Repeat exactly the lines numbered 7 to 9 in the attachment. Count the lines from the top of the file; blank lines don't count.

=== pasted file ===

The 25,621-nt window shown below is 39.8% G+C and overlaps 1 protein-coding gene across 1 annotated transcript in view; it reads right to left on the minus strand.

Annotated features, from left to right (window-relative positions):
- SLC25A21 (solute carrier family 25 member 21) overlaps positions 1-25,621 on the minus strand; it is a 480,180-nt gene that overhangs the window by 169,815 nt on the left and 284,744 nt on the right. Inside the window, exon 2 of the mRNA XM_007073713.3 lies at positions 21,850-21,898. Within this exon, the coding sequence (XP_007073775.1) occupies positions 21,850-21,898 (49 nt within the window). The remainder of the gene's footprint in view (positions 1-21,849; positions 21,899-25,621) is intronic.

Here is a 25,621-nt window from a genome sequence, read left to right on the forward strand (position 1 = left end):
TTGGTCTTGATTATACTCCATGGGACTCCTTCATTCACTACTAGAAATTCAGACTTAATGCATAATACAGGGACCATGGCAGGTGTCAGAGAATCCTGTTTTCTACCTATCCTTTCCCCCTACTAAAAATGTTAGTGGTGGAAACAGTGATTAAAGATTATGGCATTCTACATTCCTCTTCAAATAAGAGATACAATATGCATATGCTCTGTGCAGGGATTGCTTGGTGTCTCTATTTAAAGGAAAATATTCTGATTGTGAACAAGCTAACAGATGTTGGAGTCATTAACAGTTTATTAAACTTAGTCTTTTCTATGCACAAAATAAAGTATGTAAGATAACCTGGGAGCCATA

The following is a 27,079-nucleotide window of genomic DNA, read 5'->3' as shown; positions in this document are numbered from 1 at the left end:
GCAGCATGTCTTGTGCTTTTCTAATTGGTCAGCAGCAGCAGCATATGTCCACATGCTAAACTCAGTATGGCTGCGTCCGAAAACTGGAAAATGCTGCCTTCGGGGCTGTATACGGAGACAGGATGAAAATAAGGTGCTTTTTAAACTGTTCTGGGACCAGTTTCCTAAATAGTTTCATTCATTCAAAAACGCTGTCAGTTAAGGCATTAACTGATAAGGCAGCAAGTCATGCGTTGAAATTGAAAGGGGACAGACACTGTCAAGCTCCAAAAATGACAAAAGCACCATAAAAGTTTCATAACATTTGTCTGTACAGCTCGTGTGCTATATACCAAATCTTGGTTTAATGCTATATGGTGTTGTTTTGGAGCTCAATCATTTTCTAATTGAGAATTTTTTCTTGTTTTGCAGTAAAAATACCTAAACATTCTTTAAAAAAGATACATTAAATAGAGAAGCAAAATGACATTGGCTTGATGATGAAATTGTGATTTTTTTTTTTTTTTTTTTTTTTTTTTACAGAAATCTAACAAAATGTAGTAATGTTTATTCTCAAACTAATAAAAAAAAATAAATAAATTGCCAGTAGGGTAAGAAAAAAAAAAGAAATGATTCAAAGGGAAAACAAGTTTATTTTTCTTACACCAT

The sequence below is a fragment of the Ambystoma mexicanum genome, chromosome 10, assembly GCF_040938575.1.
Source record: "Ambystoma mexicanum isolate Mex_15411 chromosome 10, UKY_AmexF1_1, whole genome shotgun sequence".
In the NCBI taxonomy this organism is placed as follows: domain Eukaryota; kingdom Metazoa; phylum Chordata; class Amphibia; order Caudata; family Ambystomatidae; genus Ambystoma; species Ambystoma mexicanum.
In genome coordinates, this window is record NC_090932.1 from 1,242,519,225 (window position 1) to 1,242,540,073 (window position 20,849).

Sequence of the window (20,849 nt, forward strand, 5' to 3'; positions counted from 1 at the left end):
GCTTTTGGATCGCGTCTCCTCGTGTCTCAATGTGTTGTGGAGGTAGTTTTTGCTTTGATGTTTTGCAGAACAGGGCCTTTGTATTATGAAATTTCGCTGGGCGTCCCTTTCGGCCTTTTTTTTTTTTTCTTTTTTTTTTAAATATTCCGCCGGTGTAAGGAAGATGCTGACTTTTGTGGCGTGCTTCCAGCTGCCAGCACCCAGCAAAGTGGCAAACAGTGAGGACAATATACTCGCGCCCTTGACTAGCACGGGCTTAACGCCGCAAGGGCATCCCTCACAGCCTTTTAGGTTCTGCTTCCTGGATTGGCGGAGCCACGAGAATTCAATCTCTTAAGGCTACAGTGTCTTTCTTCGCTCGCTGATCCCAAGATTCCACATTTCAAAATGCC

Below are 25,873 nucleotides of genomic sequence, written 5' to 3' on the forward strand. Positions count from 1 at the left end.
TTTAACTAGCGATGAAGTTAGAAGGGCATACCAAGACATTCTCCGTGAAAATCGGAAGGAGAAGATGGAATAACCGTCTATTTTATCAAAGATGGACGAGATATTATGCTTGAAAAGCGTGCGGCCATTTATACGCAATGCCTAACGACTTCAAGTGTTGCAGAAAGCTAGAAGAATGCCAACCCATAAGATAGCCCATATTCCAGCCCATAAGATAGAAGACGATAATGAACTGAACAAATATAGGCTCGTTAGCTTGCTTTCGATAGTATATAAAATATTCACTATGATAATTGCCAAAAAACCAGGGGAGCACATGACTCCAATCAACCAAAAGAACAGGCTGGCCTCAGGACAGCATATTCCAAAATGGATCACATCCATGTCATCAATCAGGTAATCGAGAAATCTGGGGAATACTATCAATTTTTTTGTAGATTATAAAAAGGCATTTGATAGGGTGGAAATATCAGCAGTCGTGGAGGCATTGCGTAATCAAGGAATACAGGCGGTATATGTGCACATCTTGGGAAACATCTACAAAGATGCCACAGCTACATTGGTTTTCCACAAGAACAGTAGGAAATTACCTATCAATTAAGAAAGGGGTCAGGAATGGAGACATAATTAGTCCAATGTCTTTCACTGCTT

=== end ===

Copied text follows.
GCAGCATGTCTTGTGCTTTTCTAATTGGTCAGCAGCAGCAGCATATGTCCACATGCTAAACTCAGTATGGCTGCGTCCGAAAACTGGAAAATGCTGCCTTCGGGGCTGTATACGGAGACAGGATGAAAATAAGGTGCTTTTTAAACTGTTCTGGGACCAGTTTCCTAAATAGTTTCATTCATTCAAAAACGCTGTCAGTTAAGGCATTAACTGATAAGGCAGCAAGTCATGCGTTGAAATTGAAAGGGGACAGACACTGTCAAGCTCCAAAAATGACAAAAGCACCATAAAAGTTTCATAACATTTGTCTGTACAGCTCGTGTGCTATATACCAAATCTTGGTTTAATGCTATATGGTGTTGTTTTGGAGCTCAATCATTTTCTAATTGAGAATTTTTTCTTGTTTTGCAGTAAAAATACCTAAACATTCTTTAAAAAAGATACATTAAATAGAGAAGCAAAATGACATTGGCTTGATGATGAAATTGTGATTTTTTTTTTTTTTTTTTTTTTTTTTTACAGAAATCTAACAAAATGTAGTAATGTTTATTCTCAAACTAATAAAAAAAAATAAATAAATTGCCAGTAGGGTAAGAAAAAAAAAAGAAATGATTCAAAGGGAAAACAAGTTTATTTTTCTTACACCAT

The sequence below is a fragment of the Ambystoma mexicanum genome, chromosome 10, assembly GCF_040938575.1.
Source record: "Ambystoma mexicanum isolate Mex_15411 chromosome 10, UKY_AmexF1_1, whole genome shotgun sequence".